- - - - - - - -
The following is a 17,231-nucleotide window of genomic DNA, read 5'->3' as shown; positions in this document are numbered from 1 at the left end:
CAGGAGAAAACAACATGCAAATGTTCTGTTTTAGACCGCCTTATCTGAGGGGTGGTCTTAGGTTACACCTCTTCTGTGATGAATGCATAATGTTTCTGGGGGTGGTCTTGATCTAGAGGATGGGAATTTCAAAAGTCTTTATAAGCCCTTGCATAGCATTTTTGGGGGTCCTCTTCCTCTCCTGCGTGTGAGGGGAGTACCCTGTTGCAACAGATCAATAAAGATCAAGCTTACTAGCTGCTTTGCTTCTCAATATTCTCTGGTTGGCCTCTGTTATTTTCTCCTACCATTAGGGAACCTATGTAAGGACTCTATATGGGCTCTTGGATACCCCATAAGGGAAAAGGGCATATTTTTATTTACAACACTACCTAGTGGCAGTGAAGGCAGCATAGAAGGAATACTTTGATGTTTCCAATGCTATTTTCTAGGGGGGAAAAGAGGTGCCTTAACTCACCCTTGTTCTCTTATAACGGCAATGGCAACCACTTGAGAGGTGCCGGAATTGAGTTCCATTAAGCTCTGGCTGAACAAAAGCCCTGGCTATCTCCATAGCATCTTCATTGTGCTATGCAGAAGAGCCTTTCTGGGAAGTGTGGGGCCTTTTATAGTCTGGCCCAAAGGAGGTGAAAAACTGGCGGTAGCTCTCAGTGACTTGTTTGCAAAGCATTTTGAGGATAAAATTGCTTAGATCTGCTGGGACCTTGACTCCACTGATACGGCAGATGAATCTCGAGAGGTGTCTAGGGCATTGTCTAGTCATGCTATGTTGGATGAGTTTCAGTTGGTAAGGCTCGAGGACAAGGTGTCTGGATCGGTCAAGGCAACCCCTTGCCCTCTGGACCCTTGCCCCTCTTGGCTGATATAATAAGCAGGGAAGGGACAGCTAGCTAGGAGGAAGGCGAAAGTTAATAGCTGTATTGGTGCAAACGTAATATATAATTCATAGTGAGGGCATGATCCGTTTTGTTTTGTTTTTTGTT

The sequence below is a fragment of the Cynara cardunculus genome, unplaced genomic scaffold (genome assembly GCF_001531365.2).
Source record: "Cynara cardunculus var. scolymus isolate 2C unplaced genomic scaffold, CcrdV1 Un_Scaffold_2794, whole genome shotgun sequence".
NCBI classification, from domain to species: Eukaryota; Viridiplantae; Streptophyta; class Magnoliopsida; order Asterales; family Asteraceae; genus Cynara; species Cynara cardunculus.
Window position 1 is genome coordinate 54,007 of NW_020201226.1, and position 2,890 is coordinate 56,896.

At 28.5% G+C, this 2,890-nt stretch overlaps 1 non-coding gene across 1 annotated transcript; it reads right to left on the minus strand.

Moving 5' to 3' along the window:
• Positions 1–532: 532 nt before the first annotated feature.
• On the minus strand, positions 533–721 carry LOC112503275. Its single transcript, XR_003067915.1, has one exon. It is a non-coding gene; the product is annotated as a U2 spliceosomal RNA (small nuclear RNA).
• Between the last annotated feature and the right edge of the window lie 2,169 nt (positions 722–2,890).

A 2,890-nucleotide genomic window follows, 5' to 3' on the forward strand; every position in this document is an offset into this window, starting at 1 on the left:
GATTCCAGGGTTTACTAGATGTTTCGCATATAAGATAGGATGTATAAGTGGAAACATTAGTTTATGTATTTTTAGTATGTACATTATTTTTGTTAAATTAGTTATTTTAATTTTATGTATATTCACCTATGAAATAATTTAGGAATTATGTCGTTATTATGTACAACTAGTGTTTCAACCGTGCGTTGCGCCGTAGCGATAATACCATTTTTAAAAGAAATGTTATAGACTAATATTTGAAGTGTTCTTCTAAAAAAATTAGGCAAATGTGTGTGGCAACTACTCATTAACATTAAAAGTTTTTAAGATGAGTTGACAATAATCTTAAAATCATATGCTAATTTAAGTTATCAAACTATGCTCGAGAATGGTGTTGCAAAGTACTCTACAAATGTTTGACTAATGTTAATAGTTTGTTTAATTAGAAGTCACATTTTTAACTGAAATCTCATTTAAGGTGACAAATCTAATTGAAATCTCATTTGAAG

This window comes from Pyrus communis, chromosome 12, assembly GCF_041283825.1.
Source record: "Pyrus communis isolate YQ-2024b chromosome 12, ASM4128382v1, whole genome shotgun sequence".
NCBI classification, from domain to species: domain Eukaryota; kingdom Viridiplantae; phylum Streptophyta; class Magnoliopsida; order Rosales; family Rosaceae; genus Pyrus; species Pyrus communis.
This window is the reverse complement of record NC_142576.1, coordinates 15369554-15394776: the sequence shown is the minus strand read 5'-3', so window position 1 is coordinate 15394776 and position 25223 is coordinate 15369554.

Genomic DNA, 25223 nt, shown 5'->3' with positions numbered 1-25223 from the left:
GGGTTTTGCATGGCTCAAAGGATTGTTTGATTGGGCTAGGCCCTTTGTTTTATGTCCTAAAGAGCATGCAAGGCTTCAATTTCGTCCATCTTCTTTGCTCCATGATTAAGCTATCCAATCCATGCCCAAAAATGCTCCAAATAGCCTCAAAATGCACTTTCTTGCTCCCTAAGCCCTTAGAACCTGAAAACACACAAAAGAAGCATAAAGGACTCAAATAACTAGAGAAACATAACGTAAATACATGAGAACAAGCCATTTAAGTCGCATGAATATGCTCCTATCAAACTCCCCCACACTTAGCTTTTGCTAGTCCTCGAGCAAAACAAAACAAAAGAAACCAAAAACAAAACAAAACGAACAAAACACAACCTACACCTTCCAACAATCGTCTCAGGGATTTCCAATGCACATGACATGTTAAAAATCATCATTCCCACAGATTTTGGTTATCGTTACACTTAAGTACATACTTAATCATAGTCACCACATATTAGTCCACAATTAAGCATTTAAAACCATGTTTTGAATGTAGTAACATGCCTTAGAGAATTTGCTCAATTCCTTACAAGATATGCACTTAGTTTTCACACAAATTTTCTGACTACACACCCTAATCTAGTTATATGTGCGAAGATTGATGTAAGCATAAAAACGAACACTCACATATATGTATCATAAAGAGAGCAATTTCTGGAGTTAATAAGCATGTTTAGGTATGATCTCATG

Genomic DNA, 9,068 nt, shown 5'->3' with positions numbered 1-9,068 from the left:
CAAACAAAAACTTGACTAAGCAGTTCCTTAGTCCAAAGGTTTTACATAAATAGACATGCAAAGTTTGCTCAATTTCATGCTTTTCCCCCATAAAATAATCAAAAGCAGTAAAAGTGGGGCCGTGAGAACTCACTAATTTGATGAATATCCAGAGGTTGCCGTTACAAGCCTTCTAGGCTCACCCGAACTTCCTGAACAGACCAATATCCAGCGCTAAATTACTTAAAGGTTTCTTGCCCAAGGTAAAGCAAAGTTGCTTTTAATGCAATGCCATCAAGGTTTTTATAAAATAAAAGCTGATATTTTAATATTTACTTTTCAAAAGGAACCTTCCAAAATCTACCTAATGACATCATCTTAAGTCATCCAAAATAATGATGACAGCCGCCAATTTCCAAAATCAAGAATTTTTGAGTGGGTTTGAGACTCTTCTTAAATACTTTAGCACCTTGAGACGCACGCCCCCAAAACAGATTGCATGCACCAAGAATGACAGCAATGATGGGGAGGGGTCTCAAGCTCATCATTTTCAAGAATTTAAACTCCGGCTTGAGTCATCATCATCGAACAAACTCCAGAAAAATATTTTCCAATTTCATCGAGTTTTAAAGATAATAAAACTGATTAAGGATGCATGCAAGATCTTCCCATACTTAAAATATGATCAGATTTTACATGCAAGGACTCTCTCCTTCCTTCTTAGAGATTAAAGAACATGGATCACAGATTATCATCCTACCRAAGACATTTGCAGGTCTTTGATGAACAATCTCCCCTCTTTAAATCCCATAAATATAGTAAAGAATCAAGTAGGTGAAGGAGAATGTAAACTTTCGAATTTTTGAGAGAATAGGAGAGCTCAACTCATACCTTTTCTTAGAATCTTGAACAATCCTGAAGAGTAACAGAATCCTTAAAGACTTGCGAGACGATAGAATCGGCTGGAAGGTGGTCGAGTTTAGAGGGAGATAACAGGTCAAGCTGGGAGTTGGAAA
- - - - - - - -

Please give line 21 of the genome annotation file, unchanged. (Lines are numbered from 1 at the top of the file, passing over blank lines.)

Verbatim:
CAAACAAAAACTTGACTAAGCAGTTCCTTAGTCCAAAGGTTTTACATAAATAGACATGCAAAGTTTGCTCAATTTCATGCTTTTCCCCCATAAAATAATCAAAAGCAGTAAAAGTGGGGCCGTGAGAACTCACTAATTTGATGAATATCCAGAGGTTGCCGTTACAAGCCTTCTAGGCTCACCCGAACTTCCTGAACAGACCAATATCCAGCGCTAAATTACTTAAAGGTTTCTTGCCCAAGGTAAAGCAAAGTTGCTTTTAATGCAATGCCATCAAGGTTTTTATAAAATAAAAGCTGATATTTTAATATTTACTTTTCAAAAGGAACCTTCCAAAATCTACCTAATGACATCATCTTAAGTCATCCAAAATAATGATGACAGCCGCCAATTTCCAAAATCAAGAATTTTTGAGTGGGTTTGAGACTCTTCTTAAATACTTTAGCACCTTGAGACGCACGCCCCCAAAACAGATTGCATGCACCAAGAATGACAGCAATGATGGGGAGGGGTCTCAAGCTCATCATTTTCAAGAATTTAAACTCCGGCTTGAGTCATCATCATCGAACAAACTCCAGAAAAATATTTTCCAATTTCATCGAGTTTTAAAGATAATAAAACTGATTAAGGATGCATGCAAGATCTTCCCATACTTAAAATATGATCAGATTTTACATGCAAGGACTCTCTCCTTCCTTCTTAGAGATTAAAGAACATGGATCACAGATTATCATCCTACCRAAGACATTTGCAGGTCTTTGATGAACAATCTCCCCTCTTTAAATCCCATAAATATAGTAAAGAATCAAGTAGGTGAAGGAGAATGTAAACTTTCGAATTTTTGAGAGAATAGGAGAGCTCAACTCATACCTTTTCTTAGAATCTTGAACAATCCTGAAGAGTAACAGAATCCTTAAAGACTTGCGAGACGATAGAATCGGCTGGAAGGTGGTCGAGTTTAGAGGGAGATAACAGGTCAAGCTGGGAGTTGGAAA